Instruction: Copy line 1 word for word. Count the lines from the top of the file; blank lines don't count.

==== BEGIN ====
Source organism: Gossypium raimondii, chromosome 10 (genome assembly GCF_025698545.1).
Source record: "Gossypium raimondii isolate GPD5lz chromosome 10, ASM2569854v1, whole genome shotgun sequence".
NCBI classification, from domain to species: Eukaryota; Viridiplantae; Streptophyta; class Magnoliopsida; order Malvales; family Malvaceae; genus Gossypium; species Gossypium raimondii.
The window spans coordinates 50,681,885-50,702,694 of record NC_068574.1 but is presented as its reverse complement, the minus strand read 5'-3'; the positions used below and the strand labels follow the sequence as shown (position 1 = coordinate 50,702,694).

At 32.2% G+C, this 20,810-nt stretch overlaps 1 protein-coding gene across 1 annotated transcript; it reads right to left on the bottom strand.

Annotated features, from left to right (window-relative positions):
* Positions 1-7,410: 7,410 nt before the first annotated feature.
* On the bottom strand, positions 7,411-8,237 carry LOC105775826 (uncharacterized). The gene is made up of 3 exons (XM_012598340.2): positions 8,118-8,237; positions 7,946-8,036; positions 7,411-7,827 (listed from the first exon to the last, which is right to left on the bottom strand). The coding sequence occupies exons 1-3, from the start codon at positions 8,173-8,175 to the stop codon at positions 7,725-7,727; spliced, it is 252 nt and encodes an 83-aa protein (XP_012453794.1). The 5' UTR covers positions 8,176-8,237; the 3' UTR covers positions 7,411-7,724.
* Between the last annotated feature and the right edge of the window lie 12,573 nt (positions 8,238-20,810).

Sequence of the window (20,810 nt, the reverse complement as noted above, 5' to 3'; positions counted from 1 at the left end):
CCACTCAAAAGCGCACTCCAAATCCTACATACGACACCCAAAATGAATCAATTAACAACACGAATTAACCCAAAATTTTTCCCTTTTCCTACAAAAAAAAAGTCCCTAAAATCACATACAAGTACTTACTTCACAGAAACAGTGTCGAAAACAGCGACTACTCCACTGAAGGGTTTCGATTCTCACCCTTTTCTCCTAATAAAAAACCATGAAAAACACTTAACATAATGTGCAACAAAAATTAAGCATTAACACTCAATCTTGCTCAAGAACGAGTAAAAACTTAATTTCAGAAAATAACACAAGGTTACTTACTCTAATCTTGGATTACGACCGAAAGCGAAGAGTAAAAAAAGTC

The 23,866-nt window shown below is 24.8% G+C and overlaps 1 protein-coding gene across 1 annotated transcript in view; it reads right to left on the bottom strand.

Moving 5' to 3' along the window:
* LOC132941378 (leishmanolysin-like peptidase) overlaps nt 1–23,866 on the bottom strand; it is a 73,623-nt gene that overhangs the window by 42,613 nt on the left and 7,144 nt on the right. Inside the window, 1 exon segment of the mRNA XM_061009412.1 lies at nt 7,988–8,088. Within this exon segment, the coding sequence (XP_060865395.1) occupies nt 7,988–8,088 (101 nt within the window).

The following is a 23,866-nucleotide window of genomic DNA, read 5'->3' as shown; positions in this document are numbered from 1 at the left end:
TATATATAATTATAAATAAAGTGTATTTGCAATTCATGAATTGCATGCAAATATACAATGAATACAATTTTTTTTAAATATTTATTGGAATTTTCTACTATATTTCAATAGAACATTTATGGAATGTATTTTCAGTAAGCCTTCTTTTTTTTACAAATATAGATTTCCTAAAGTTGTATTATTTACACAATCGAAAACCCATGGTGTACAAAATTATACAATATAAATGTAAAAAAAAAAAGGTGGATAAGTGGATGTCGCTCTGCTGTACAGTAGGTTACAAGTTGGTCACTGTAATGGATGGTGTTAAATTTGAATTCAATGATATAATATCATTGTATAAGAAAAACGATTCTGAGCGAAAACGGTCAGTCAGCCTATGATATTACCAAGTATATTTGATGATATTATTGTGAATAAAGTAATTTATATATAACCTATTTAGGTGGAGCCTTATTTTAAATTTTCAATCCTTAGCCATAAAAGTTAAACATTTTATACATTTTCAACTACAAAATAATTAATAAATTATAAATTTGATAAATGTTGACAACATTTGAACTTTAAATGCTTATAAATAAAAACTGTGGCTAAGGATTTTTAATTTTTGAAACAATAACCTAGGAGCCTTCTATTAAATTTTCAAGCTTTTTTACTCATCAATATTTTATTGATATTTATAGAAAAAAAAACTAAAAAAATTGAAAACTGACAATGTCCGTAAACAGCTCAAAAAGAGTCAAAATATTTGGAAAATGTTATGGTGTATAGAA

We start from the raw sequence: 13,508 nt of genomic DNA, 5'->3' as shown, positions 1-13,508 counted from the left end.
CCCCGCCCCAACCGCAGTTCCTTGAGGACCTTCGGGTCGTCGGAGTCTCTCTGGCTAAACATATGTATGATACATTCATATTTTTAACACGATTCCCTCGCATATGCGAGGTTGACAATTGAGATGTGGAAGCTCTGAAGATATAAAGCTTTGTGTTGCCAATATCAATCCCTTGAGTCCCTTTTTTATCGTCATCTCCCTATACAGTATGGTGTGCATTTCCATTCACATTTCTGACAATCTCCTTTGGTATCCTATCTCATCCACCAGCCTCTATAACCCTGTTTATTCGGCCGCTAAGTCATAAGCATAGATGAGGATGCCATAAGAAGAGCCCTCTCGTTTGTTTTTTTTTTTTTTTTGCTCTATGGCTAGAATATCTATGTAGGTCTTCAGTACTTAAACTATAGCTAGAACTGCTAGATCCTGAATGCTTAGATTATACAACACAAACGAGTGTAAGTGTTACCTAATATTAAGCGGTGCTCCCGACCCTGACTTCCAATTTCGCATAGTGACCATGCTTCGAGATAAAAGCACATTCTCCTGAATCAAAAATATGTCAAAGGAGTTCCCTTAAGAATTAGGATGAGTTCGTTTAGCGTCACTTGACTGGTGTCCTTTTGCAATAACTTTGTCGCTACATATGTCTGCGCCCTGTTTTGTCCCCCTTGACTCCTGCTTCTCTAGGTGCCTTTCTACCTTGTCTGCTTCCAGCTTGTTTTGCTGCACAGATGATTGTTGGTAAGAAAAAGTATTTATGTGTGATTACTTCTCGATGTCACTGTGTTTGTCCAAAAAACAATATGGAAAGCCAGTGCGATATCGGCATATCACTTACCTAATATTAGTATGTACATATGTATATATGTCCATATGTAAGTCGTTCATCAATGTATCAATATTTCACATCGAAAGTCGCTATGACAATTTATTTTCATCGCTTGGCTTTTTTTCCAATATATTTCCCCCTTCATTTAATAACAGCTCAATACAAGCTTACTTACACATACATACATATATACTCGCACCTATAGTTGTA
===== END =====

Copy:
Source organism: Gossypium raimondii, chromosome 10 (genome assembly GCF_025698545.1).